Have YOU got the DNA of a modern recruiter?

THIS is recruiting greatness. Are YOU up to it?

There has been endless talk about the future of recruitment, and I have suggested that there are brilliant opportunities for recruitment companies, if they make the right changes.

But what about the desk recruiter? The foot soldier? The person who is actually at the coalface of client and candidate interaction? What must they do to remain relevant? What skills must they develop?

The dangers for the dinosaur recruiter are clear. But every week I am asked, “What does the modern recruiter look like? What do I have to be, or do, to be great at this job going forward?

Well firstly, lets be clear on one thing. Many of the age old recruiter skills — which I call the craft — remain critical. In fact we need to hone and re-train in these ‘human interaction’ techniques.

The future of recruitment is where art meets science. Where technology combines with highly sophisticated human influencing skills.

And so I put some considerable thought into defining the DNA of the modern recruiter. Have a look at the infographic for a quick view, but for the detailed skills required, read on.

Click here for infographic

The modern recruiter is a complex beast. Indeed, I am now coming to believe that no one person can in fact manage all these diverse skills and tasks, nor have the range of core competencies required. So, a future blog will suggest how the structure of modern agencies should change to include specialists in sourcing, branding and networking.

But for today, lets break down the four key skills sets of the modern recruiter. How do you shape up?

Screen Shot 2015-04-26 at 3.21.51 pm

The Modern Recruiter is a Sourcing Genius.

Sourcing – identification.

You can’t recruit someone unless you find them first. The best candidates will not come to you. You need to identify them via deep Internet searches, including LinkedIn, but also Boolean search and social searches. The skills required here include research, online search, lead generation, legal hacking and data-analytics. It’s a geeky, techie kind of skill-set, which many of today’s recruiters clearly lack.

Sourcing – engagement.

But finding someone online is just the beginning, and frankly that is the easy part. Now it’s about engaging with that person in a sophisticated way. We can’t just spam them with Inmails, the tactic de jour, for so many lazy recruiters. That is old school and increasingly ineffective. Engagement is now a seduction, a romance. It must be tailored to each target recruit, and requires the ability to create interest, to craft a message that will get a response, to qualify prospects and crucially, the ability to phone-source, and all the nuances that this much underestimated skill-set involves.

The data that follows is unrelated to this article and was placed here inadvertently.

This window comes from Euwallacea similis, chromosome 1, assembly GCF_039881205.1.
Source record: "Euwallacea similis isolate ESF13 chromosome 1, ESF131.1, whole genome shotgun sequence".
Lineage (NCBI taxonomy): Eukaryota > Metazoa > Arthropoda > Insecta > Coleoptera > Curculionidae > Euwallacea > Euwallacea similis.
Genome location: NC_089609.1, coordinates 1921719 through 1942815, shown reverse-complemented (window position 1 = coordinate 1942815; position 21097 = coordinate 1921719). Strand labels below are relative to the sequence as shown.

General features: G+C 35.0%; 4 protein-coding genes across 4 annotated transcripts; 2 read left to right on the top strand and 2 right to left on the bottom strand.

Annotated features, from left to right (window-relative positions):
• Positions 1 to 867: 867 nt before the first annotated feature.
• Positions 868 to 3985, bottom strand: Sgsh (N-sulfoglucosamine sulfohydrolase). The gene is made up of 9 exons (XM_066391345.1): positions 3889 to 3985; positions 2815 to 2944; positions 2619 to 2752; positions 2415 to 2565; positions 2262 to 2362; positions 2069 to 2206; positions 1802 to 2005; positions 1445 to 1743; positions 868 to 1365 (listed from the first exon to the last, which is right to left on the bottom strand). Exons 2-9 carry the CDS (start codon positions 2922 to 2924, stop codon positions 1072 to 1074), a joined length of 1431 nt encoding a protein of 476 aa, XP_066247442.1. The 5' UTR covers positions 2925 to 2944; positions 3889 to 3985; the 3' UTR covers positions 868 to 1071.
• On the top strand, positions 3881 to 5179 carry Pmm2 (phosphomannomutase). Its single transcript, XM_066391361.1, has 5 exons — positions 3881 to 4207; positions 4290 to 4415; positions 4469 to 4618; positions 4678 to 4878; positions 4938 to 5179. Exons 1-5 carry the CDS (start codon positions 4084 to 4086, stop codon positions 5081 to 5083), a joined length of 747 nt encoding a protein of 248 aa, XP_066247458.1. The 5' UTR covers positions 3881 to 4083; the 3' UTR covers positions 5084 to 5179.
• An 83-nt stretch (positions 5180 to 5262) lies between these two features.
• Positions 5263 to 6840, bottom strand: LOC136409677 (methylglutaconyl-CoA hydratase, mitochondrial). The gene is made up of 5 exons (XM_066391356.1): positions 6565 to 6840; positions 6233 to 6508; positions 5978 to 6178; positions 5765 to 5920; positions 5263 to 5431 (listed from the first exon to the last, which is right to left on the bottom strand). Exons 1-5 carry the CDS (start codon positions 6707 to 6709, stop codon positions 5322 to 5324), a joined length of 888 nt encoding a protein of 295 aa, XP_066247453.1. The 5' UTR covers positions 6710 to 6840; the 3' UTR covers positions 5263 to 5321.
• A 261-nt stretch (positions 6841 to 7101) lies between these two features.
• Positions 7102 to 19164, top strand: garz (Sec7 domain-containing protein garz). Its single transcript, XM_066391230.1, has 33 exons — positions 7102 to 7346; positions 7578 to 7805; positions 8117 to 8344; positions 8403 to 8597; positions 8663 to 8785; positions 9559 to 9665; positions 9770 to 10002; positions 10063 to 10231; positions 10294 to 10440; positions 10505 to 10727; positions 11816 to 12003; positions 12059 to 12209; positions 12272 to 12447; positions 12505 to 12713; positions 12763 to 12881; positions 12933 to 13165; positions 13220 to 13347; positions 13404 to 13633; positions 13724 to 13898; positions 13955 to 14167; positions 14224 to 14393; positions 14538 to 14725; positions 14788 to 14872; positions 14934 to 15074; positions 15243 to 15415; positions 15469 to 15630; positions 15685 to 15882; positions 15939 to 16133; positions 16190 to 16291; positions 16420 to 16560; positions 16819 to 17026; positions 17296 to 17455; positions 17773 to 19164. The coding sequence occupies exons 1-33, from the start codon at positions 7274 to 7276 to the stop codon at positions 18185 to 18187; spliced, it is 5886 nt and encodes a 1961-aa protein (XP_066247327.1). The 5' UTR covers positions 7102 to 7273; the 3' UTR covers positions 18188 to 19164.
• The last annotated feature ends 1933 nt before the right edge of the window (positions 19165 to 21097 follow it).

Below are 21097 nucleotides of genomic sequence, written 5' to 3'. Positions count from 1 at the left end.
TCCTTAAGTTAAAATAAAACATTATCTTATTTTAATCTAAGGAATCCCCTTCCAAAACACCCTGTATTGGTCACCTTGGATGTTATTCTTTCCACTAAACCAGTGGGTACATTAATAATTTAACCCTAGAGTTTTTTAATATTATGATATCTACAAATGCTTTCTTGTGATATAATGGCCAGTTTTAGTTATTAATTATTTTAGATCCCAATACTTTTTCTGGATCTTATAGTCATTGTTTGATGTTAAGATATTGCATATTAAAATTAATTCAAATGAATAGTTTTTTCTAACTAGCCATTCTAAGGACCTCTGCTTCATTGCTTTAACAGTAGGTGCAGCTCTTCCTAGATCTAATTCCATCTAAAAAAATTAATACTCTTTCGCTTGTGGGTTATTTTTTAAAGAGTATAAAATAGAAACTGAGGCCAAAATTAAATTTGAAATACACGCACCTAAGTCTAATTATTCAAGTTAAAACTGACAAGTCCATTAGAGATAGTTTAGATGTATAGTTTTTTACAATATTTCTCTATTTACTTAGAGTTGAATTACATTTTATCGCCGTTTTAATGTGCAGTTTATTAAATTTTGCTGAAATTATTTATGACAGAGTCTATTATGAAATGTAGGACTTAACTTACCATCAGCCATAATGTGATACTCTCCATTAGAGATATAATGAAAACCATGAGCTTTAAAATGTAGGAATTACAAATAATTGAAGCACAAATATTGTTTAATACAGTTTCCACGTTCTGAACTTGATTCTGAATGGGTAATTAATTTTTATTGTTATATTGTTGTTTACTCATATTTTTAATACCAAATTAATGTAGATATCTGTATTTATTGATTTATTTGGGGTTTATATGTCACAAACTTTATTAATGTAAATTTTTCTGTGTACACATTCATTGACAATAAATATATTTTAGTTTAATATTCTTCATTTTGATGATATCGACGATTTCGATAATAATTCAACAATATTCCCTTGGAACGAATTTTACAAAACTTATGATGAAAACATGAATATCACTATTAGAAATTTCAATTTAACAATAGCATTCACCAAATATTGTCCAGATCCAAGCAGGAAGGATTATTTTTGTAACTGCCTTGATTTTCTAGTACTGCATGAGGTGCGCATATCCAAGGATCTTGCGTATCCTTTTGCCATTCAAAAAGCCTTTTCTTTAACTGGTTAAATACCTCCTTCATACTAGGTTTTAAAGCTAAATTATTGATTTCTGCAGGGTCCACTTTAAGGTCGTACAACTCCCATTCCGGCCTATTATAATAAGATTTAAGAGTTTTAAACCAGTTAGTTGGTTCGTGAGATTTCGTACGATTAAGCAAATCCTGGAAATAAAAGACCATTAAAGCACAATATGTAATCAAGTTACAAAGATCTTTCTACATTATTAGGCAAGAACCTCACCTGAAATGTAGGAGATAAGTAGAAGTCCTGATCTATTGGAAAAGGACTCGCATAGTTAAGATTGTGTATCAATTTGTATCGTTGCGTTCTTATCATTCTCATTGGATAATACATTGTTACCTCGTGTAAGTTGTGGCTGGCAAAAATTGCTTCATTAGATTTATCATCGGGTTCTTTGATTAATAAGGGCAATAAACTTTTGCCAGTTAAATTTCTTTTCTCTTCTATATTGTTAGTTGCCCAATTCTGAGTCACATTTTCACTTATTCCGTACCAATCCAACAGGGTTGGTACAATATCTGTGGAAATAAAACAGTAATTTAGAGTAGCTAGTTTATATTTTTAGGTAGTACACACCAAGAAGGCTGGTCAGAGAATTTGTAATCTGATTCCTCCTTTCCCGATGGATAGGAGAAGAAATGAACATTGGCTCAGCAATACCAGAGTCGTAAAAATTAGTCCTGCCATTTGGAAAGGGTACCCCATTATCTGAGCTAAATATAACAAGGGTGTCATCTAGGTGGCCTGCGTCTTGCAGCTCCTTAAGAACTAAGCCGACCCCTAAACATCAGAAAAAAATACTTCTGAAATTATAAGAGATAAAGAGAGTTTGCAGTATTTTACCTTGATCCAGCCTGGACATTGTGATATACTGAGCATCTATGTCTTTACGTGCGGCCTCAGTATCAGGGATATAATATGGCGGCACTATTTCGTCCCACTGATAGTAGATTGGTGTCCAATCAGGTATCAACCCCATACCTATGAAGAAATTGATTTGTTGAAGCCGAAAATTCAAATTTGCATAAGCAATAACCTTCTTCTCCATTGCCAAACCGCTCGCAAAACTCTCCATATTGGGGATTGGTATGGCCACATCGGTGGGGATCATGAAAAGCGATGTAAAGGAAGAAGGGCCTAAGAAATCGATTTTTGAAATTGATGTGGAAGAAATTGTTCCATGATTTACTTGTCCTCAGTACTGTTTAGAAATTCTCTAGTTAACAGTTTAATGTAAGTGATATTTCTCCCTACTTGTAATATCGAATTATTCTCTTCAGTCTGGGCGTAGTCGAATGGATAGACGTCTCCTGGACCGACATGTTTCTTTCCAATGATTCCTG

The Modern Recruiter is a Branding and Marketing champion.

Digital Branding.

Built into the DNA of the modern recruiter is the ability and the discipline to develop a strong online brand. This includes using LinkedIn as a branding tool, not so much a sourcing platform. It might mean a compelling Twitter presence, or blogging (which is immediately available to everyone on LinkedIn by the way). So the skills include content creation and curation, on top of the engagement and community building.

IRL Branding.

The days of the smart-arse, cocky, spivvy recruiter are over. If you talk about ‘punters’ and ‘deals‘, modern recruiting has passed you by. The modern recruiter understands that candidate experience is everything. Skills shortages mean you will rely more and more on referrals, recommendations and repeat business. So now the  demeanor of a modern recruiter includes empathy, quality, service-ethic, humanity, trust and humility.

The Modern Recruiter is crazy about the ‘Craft’ of recruitment.

Yes, ‘craft’. Many of these skills are as old as our industry itself, but so many recruiters lack even the basics. I am talking about the ability to finesse outcomes. To influence decision-making. To manage the process. To get a clients to see a candidate who is brilliant in real life, but patchy on paper. To manage a counter-offer. To keep a temp in a role for the full commitment. To negotiate fees and margins. This is where relationships are key. The modern recruiter is a superb candidate manager, a career coach and a part-time psychologist. They have the intellect (yes intellect!) to engage, negotiate, close and influence. They have deep industry sector knowledge and so build real trust. And you cannot fake that.

The Modern Recruiter is a Networking nut!